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CTIS is the online system for the regulatory submission, authorization and supervision of clinical trials in the EU and the European...
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With the emergence of COVID-19, the need to adapt the way in which clinical trials are executed has become one of the most discussed topics amongst industry experts. Pandemic restrictions and social distancing requirements call for increased demand for the use of telemedicine in to facilitate decentralized clinical trials (DCTs) and mitigate potential disruption to clinical projects. Indisputably, with their numerous benefits, decentralized trials are a promising alternative concerning the future of clinical trials and subsequent trial design.
How efficient are DCTs and how can sponsors and CROs benefit from this approach?
Understanding the importance of incorporating digital technologies within the clinical study and trial design process is the key to more efficient trial execution and overall mitigation of specific risks such as pandemics. While DCT’s reduce the burden on physical sites, there are many other positive attributes that patients, sponsors, and CROs can benefit from:
Patient´s clinical data can be harvested from a variety of different settings due to the advancement in technologies, such as telemedicine, wearables, and sensory-based technologies, thus making trial participation more convenient and safer for patients.
Sponsors and sites often experience patient recruitment challenges, dependent upon location and rarity/complexity of the indication. DCTs minimize physical patient visits to sites and thereby significantly reduce the patient´s logistical and financial burdens, such as lost wages, childcare constraints, and transportation costs and thus provides more incentives for the patient to enroll in the study.
By narrowing geographic barriers for patients of diverse populations, age, or ethnic minorities underrepresented in traditional onsite designs, more diverse data can be collected. Moreover, some digital tools may collect data continuously, transmitting them directly to researchers, thereby improving the detection of specific and naturally occurring events that are unlikely to occur during a study site visit.
DCTs often utilize technologies that maintain real-time and consistent communication with the patient.
However, if you plan to conduct a clinical study whereby the project encompasses a decentralized model, there are multiple challenges that CRO, sponsors, and patients can potentially encounter:
In some studies, face-to-face examination of the patient is necessary to obtain more accurate data after physical examination. For example, for studies that involve more debilitating illnesses or require extensive diagnostic procedures like advanced imaging and biopsies, it wouldn’t be plausible to rely solely on digital health tools to obtain the relevant patient clinical data in line with the study protocol. Such patients which fall under these categories will require in-hospital stays, closer physical monitoring, and more rigorous face-to-face observations by clinicians and investigators.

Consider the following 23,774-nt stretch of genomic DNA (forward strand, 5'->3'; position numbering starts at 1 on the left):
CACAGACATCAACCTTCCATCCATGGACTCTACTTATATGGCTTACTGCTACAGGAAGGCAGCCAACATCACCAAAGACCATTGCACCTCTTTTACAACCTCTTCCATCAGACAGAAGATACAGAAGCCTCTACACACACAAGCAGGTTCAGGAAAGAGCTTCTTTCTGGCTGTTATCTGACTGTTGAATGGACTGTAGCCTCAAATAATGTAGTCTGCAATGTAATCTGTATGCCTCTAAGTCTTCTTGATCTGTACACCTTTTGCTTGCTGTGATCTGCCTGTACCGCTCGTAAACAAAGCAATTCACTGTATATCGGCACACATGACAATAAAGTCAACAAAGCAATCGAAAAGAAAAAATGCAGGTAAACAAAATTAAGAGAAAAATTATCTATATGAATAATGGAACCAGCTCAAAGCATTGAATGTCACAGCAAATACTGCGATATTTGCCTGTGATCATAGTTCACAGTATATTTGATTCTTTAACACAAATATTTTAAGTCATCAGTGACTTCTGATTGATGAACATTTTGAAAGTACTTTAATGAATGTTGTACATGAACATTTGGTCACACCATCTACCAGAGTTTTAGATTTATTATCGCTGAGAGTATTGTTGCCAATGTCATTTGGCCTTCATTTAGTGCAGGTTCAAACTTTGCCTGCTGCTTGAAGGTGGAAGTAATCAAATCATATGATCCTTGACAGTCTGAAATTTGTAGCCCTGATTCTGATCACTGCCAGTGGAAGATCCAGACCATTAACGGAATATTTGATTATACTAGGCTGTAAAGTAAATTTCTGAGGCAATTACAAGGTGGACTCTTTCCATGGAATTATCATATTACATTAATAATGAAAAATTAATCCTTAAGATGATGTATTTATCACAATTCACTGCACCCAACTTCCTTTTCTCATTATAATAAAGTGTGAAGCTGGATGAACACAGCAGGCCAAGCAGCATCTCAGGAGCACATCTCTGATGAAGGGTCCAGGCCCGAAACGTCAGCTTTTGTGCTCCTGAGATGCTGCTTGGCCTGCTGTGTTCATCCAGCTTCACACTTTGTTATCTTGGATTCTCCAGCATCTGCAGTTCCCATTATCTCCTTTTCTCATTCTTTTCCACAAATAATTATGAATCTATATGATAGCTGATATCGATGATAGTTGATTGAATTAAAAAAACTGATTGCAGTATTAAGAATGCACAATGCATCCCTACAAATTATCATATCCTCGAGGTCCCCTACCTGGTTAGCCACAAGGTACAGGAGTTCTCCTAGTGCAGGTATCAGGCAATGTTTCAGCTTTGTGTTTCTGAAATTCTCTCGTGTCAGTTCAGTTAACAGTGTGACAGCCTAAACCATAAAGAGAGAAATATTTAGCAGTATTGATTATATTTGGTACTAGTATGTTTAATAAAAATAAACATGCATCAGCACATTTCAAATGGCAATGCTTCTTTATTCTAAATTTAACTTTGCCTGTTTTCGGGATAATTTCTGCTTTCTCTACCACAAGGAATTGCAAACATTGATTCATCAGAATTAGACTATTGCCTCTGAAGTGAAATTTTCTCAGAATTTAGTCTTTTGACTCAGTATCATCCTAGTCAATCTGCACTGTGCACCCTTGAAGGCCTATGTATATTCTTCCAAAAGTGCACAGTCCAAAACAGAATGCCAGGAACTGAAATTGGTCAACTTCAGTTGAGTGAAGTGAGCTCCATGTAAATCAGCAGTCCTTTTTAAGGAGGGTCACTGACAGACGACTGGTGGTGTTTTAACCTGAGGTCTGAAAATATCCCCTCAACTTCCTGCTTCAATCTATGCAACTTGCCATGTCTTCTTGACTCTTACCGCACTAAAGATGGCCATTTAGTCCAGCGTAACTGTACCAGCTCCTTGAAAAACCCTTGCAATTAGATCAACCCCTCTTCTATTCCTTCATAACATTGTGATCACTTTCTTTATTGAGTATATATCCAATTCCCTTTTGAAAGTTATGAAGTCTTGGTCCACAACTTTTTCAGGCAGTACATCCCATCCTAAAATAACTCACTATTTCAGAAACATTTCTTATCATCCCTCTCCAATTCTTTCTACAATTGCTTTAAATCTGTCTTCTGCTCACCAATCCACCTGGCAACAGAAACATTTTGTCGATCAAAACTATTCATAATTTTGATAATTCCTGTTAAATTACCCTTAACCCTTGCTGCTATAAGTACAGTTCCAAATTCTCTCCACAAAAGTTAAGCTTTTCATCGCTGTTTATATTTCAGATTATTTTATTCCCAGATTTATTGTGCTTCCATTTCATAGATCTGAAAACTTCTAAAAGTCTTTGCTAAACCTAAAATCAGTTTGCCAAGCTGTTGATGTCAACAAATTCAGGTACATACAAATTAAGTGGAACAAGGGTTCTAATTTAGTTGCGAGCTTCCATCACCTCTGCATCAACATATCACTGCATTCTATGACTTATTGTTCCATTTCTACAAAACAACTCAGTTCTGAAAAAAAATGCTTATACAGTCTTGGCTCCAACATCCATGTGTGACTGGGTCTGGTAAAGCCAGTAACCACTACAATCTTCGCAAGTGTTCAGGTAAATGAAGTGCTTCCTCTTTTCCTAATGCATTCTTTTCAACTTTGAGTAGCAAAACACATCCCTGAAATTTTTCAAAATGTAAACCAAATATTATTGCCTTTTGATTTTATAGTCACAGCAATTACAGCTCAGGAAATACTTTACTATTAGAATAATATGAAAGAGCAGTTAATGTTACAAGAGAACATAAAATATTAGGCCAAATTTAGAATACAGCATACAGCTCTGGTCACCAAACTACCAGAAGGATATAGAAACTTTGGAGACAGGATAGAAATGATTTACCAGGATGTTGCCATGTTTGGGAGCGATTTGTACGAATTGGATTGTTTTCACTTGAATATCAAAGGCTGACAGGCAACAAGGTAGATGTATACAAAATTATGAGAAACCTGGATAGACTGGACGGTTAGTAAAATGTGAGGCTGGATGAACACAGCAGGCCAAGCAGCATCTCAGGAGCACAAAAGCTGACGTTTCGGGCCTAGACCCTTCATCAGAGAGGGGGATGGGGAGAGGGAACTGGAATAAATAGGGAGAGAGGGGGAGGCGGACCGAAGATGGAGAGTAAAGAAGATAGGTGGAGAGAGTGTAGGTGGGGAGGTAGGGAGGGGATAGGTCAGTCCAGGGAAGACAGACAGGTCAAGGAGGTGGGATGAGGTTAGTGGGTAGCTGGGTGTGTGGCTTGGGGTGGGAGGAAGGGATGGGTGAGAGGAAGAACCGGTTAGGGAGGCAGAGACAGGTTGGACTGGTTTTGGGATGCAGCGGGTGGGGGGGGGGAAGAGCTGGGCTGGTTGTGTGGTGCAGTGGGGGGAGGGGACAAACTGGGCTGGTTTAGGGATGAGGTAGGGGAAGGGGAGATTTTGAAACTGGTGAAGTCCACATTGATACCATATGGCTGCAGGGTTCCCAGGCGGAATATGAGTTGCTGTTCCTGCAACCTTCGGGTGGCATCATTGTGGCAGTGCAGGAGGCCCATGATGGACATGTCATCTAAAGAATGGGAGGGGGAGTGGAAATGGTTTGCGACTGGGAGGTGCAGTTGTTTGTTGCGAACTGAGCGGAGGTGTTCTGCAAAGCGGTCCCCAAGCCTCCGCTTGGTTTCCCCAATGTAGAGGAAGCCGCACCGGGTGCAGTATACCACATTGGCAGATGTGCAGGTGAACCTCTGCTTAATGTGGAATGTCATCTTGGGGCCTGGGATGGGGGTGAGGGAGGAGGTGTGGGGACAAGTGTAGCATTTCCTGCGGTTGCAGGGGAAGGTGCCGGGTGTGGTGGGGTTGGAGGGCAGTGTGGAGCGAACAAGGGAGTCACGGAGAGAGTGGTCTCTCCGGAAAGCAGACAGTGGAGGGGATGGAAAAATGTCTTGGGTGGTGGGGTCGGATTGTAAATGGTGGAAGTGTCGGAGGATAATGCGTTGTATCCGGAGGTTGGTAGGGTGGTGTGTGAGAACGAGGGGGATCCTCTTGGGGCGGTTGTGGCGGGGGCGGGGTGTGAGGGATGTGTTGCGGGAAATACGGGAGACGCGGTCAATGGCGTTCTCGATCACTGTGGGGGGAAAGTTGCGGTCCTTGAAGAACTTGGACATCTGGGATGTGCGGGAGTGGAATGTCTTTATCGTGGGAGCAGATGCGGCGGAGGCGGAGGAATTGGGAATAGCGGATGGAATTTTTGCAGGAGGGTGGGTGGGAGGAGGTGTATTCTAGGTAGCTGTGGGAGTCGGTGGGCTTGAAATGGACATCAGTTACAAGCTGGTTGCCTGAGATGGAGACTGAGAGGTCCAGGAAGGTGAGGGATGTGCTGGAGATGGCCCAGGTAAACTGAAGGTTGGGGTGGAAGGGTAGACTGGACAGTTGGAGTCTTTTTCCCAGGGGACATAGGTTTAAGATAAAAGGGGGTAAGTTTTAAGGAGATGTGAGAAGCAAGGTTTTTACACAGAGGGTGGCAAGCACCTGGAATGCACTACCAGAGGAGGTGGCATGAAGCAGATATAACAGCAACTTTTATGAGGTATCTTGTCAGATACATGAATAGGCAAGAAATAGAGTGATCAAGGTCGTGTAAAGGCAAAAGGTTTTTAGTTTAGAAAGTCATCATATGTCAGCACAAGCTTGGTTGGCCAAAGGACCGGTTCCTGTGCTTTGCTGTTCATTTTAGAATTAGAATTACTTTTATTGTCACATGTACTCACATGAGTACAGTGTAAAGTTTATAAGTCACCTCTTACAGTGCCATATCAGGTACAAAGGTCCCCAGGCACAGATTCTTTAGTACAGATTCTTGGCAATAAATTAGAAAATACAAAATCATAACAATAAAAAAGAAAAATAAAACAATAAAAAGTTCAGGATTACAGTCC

Advancement in digital health technologies has created challenges with regard to maintaining the appropriate standards for privacy, safety, ethics, and regulation. Digital technology and remote monitoring require advanced security measures to protect against data breaches during collection, transmission, and data storage.
Patients may have a lack of access to digital technologies and devices and may generally have a preference for in-person review as opposed to online visits. Many factors can contribute to the patient´s preference, such as age, disability, location, network, etc.
Sponsors must align their trial with up-to-date regulatory guidance, which frequently changes and often differs from country to country.
As the approach to the design of clinical trials evolves over time, the need for closer cooperation between research teams and data scientists in respect of data collection, analysis, and security will need to become more closely aligned.
The COVID-19 pandemic has been the underlying catalyst in the implementation of decentralized trials. The pharmaceutical and life science industries strive to bring patient centricity to the forefront by making the participation of patients in clinical studies more convenient, with better retention rates. CROs and sponsors are joining forces to discover novel ways to incorporate telemedicine technologies within clinical trials best, thus creating a more strategic approach to trial virtualization.
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